Wednesday, July 8, 2015

The New Zealand Wood Pigeon

Pigeon by any other name, the New Zealand wood pigeon is known as the Kuku or Kukupa in the far North, but the Kereru by the remainder of the country except on the Chatham Islands where it is called the Parea.

When we were sorting out the plum tree after the leaking spouting and then the kitchen window, Harry spied in the neighbours privet tree a wood pigeon. It was having a wonderful time feasting away on the berries and enjoying the sun shine. We figured it was one of the reasons why we are often pulling out the privet trees that seem to sprout up around the section - trees known to aggravate asthmatics (and my sinuses).

But I couldn't resist taking some pics of it.

Tirau’s history is recorded as a town known as a resting place for the travellers on their last stop from Auckland or the north before travelling by horse pack over the Mamaku Ranges to Rotorua before the railway line opened up.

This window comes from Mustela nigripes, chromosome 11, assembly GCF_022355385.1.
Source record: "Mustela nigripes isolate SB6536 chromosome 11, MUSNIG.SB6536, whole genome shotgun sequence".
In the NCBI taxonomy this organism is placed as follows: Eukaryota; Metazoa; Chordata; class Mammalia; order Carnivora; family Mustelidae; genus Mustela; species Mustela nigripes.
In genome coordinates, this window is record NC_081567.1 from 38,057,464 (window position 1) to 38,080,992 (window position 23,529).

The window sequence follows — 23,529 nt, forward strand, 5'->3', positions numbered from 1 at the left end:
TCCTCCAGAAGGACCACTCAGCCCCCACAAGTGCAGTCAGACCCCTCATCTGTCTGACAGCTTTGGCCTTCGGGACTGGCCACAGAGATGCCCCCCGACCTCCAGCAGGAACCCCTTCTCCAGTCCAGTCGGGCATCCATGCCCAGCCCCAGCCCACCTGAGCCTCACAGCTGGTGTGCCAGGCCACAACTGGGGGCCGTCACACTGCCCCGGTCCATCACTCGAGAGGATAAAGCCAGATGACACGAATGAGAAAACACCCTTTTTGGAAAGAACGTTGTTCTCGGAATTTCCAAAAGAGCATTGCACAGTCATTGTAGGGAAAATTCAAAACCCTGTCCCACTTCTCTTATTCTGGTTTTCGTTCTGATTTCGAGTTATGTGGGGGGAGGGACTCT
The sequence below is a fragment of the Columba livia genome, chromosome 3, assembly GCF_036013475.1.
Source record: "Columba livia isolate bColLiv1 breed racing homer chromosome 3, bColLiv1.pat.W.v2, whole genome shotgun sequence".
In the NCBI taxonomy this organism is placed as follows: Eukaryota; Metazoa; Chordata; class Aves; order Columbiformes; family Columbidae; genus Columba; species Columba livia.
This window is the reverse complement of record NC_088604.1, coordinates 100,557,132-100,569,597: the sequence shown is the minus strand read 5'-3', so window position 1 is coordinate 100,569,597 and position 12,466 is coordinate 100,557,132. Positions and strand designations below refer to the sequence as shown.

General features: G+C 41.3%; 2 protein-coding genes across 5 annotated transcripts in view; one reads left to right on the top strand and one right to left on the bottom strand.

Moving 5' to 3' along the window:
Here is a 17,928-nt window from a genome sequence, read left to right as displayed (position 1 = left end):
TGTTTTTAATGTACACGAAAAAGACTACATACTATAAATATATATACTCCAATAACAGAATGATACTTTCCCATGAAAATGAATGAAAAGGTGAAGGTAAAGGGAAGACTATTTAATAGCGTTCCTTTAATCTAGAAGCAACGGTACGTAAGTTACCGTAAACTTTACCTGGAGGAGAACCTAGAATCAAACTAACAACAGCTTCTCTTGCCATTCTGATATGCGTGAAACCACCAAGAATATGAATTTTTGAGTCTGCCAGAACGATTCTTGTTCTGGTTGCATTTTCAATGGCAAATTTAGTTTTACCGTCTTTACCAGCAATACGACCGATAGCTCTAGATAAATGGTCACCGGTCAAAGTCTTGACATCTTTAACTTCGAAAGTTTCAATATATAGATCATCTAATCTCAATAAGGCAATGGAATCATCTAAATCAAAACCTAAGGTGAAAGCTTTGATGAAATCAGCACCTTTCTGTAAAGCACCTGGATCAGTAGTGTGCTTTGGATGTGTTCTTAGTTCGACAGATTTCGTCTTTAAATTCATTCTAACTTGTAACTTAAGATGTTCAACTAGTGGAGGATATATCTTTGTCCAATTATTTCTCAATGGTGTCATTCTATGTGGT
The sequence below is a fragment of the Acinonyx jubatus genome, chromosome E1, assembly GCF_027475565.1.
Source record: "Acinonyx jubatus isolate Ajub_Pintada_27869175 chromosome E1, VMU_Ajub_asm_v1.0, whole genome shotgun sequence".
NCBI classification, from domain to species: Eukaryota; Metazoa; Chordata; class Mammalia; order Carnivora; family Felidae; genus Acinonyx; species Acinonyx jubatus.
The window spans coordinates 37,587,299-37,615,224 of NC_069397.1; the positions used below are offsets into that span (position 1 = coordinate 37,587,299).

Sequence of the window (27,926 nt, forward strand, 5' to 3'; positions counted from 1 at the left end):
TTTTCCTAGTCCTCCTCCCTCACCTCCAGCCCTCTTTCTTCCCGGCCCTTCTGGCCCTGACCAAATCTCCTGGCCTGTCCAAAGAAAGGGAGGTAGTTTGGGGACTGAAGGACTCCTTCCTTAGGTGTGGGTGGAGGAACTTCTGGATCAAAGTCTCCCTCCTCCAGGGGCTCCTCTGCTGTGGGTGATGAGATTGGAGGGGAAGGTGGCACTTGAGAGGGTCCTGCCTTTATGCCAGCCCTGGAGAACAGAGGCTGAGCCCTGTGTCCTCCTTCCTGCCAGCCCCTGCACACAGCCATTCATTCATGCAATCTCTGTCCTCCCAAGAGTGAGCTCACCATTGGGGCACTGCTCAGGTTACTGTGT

It is also reported that the Wood Pigeon came to rest and to feed on the berries and flowers of the Cabbage trees.

Early Maori spoke of Tirau as a wonderful place to catch the Kereu or native pigeons. The birds would feed up and become very heavy and reluctant to fly off so were easy prey.

The birds used the many Cabbage trees in the area as overnight resting places and large parties of Maori came and gathered them at night.

For this reason Tirau is also known as the catching place.

Very interestingly the Kereru is still a sort after delicacy by some, since I have taken these photos, even though it is a Native protected bird.

Ngapuhi elder Sonny Tau has stepped down as the chairman of Tuhoronuku - the iwi group charged with negotiating a Treaty of Waitangi settlement with the government - while he's under investigation.

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